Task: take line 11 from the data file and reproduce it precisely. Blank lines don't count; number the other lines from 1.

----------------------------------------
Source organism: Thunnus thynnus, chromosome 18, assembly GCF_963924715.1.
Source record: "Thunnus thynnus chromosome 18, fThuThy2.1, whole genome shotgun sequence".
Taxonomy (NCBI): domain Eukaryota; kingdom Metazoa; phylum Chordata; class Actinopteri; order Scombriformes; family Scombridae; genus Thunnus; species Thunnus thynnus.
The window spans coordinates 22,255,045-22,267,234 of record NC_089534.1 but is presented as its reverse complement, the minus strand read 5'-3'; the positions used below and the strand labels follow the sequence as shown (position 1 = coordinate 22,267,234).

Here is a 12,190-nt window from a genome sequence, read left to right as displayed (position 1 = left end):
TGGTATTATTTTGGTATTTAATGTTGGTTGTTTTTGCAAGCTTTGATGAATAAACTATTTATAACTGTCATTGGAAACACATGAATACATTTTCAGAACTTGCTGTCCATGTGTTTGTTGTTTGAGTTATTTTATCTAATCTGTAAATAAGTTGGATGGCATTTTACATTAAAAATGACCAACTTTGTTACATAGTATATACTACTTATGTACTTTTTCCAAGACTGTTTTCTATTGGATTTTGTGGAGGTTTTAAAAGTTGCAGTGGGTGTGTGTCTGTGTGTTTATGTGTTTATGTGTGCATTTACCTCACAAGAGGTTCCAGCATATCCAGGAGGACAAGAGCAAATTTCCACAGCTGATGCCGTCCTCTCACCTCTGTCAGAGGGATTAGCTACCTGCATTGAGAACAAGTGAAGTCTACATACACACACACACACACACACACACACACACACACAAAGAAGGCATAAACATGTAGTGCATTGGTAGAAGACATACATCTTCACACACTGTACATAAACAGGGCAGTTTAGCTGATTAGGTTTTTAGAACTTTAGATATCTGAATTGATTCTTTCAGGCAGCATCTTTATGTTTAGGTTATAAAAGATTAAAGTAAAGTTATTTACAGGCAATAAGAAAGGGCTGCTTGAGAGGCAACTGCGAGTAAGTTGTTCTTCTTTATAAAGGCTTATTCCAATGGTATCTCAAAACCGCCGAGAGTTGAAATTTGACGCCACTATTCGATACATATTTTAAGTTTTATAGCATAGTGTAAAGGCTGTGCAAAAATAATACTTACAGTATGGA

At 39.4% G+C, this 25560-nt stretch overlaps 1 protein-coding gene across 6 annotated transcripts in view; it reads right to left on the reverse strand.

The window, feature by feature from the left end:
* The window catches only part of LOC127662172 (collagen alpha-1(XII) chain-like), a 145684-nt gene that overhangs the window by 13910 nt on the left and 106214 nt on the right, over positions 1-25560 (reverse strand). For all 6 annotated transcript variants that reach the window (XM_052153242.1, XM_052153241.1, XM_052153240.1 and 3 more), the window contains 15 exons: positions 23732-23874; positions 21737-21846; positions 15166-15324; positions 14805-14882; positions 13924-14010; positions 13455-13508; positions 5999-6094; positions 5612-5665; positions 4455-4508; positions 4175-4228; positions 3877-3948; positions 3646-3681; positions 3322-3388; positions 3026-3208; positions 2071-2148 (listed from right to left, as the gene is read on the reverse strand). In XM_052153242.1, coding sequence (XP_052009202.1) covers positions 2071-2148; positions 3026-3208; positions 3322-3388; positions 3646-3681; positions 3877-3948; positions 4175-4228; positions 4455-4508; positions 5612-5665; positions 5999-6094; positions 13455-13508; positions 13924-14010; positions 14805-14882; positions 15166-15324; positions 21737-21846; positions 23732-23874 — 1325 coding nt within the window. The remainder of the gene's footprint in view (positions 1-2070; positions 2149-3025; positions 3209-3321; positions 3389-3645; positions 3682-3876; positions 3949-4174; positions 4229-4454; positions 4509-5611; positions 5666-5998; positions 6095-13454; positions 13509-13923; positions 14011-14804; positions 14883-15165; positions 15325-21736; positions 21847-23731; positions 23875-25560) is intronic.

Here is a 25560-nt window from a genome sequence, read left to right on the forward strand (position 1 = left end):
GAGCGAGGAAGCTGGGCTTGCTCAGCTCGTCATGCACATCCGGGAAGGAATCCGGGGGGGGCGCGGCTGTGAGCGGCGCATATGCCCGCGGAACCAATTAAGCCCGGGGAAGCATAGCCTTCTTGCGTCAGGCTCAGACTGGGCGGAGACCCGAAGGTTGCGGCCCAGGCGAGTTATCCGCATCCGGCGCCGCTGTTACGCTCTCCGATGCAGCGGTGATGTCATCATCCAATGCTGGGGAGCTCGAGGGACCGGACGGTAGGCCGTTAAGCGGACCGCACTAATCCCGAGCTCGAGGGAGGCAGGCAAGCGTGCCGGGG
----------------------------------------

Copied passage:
GAGCGAGGAAGCTGGGCTTGCTCAGCTCGTCATGCACATCCGGGAAGGAATCCGGGGGGGGCGCGGCTGTGAGCGGCGCATATGCCCGCGGAACCAATTAAGCCCGGGGAAGCATAGCCTTCTTGCGTCAGGCTCAGACTGGGCGGAGACCCGAAGGTTGCGGCCCAGGCGAGTTATCCGCATCCGGCGCCGCTGTTACGCTCTCCGATGCAGCGGTGATGTCATCATCCAATGCTGGGGAGCTCGAGGGACCGGACGGTAGGCCGTTAAGCGGACCGCACTAATCCCGAGCTCGAGGGAGGCAGGCAAGCGTGCCGGGG